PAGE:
I have a web server and I am currently paying for SVN hosting at a company that specializes in hosting svn.

I am thinking of just installing SVN on my dedicated server, are there any security implications of this?


SVN is very difficult to get setup in the Windows environment, at least if you want hosted SVN, a local repository is different. My suggestion is stick with the company or search out a cheaper SVN that will not cost as much money. They are not difficult to setup, but you would hate to lose all your source code because of an improper backup.

Nick Berardi
SVN is difficult to setup in windows? Why?
Because it's from the UNIX world and Windows doesn't like things from elsewhere.
SVN is easy to setup: extract a ZIP file, run a cmd file to install the service, create a repository and your done. Using VisualSVN Server makes it even easier.
how this got marked as the answer is crazy. 1. SNV oon windows is trivial, as already mentioned. 2. How do you know your hosting company actually does backups. Seriously, there are a lot who skimp, and you'd never know until they go bust. Do your own backups. Always. (use svnsync to do this, its easy too)
+2  A: 

For simple security requirements, setting up Subversion with svnserve is almost trivial. Even getting it running under Apache for more extensive security needs is not overly difficult.

This is a good walk-through:

Brad Wilson
+2  A: 

I use VisualSVN Server from, very easy to install and can be integrate with active directory. It's install on a win2008 with no problem.

Jedi Master Spooky
+2  A: 

It depends on how far you want to consider this issue.

If you want to install a Subversion server on your own, it looks like you have two options:

  • Apache
  • Subversions own protocol

In either case, the problem isn't what the two do, but what the two unintentionally do.

If there are bugs in Apache that allows an outside attacker to gain access to your data, then that is bad. If there are bugs in Subversions own server that allows the same, that is bad.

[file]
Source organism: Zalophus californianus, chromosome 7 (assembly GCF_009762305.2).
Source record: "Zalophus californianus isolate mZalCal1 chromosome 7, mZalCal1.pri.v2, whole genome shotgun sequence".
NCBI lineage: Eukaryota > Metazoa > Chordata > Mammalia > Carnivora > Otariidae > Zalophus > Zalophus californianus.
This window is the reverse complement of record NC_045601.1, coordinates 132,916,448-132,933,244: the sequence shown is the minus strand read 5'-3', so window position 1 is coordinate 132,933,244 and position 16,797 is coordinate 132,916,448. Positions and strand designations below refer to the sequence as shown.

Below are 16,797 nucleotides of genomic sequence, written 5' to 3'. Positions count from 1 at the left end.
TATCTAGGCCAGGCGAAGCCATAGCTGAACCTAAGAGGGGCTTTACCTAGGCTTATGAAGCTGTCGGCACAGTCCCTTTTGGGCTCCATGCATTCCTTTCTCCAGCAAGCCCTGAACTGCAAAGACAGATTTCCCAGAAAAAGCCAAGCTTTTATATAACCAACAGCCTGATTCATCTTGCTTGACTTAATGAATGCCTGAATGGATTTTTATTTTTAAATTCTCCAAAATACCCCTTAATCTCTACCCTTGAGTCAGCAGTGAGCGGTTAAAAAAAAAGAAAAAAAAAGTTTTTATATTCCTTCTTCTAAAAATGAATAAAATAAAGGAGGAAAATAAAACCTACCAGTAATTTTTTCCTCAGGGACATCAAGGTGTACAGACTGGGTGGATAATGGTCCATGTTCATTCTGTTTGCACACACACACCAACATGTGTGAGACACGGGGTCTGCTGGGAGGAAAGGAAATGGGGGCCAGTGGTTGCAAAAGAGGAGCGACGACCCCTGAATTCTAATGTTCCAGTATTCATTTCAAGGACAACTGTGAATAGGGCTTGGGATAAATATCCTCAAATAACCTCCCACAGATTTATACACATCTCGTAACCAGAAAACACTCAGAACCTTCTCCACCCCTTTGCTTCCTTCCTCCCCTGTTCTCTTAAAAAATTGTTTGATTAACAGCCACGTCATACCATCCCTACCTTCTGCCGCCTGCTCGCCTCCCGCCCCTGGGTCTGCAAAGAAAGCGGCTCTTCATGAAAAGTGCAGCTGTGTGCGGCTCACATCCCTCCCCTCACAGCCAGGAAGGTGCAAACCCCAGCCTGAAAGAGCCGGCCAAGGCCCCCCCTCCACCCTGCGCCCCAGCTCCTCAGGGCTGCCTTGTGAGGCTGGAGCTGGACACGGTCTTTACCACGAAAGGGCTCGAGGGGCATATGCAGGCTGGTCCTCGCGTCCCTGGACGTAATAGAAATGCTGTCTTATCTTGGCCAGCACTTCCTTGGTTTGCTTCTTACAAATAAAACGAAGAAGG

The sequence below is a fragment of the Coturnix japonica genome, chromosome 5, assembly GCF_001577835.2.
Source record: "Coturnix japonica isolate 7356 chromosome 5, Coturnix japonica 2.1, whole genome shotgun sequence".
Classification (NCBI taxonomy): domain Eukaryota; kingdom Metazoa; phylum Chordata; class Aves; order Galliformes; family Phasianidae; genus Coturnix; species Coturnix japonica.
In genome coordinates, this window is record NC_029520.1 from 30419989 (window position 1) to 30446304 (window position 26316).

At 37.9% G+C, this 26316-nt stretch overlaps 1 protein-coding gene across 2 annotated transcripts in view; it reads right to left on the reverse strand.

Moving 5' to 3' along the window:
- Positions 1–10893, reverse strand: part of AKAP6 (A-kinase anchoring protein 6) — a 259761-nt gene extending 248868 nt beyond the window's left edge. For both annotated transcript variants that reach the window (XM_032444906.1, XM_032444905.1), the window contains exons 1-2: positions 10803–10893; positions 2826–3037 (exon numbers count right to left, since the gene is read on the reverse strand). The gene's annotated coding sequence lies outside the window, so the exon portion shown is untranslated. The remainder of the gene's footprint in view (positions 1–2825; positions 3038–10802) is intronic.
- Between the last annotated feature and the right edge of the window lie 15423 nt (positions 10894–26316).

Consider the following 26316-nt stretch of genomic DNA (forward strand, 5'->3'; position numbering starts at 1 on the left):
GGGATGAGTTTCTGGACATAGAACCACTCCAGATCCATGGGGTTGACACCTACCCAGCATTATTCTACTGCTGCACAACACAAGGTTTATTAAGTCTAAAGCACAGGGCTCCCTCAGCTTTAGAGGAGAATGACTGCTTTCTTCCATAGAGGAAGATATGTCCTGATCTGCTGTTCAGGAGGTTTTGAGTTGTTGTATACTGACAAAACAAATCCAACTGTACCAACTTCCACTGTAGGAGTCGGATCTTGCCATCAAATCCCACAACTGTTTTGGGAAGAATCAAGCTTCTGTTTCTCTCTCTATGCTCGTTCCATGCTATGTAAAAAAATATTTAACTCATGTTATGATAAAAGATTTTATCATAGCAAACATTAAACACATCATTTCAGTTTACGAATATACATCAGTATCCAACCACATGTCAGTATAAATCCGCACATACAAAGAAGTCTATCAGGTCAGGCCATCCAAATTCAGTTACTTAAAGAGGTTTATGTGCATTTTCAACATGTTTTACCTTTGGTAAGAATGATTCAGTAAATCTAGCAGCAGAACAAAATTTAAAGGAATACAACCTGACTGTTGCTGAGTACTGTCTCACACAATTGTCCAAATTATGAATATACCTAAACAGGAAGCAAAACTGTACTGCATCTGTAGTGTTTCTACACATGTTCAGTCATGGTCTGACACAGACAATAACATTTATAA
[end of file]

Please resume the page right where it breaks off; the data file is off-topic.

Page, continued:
What you need to do is consider risk and consequences for the scenarios, and come up with a server setup that meets your requirements, if possible.

The cases you would at least have to consider would be:

  • Bug in either system that allows an attacker to sink your server (example: something which makes your server use an inordinate amount of CPU time)
  • Bug in either system that allows an attacker access to the data on that server
  • Bug in either system that allows an attacker access to your domain (ie. all your servers and machines available from that public server)

Personally I have considered how many are hosting subversion servers through Apache now, and installed VisualSVN Server to host my own source code without a doubt.

Lasse V. Karlsen
+6  A: 

Small correction to Jedi: it's VisualSVN Server from

I use it on a Windows 2003. No need to tweak http.conf files. Integrated auth.

Apache and SVN are fairly easy to get running together but there are a number of steps. It is definitely easier today than 2 years ago when I first tried. Make sure you have matching versions of the modules and spend some time playing with Apache locally before deploying to your server. There are versions of Apache with and without SSL. Check you have the one with OpenSSL included to protect credentials on the wire.

Install Apache so that it can be manually started eg. not as a service. You'll want to do this to avoid a collision with any IIS apps on your server. You can install Apache to run as a service later, once your config is right.

Normally Apache will use Basic Authentication. You need to secure this using SSL, the credentials are not encrypted in transit. You put user details in a test file on disk. If you want to authenticate users against windows or active directory, you will have a larger task on your hands (perhaps see VisualSVN for this).

I had a quick look at VisuaSVN and it seems to be a good option. However a little Apache config experience can go a long way. Coming from an IIS background it wasn't too difficult, it just took some time to review all of the options/settings.



He was talking about a server not the client.

Nick Berardi

VisualSVN is such a rare beast - a setup tool that is easier to install SVN on Windows than it is on Linux. And considering Linux you just have to type "yum install subversion", that's some praise.

However, if you're really worried, I would install VMware alongside and run your SVN server in a guest OS on your web server.

Security: if you run svnserve, then simply block access to that port (3960) to all but your computers. If not, you'll need to secure the svn auth config files. If you're running it using apache, then its just another website to secure, in the same ways as usual.


The production svn server is important in terms of availability but it's never going to be enough and it doesn't matter whether it's Windows Srvr 2007, RH Linux whatever.. You'll need a well thought backup policy and taking care access management.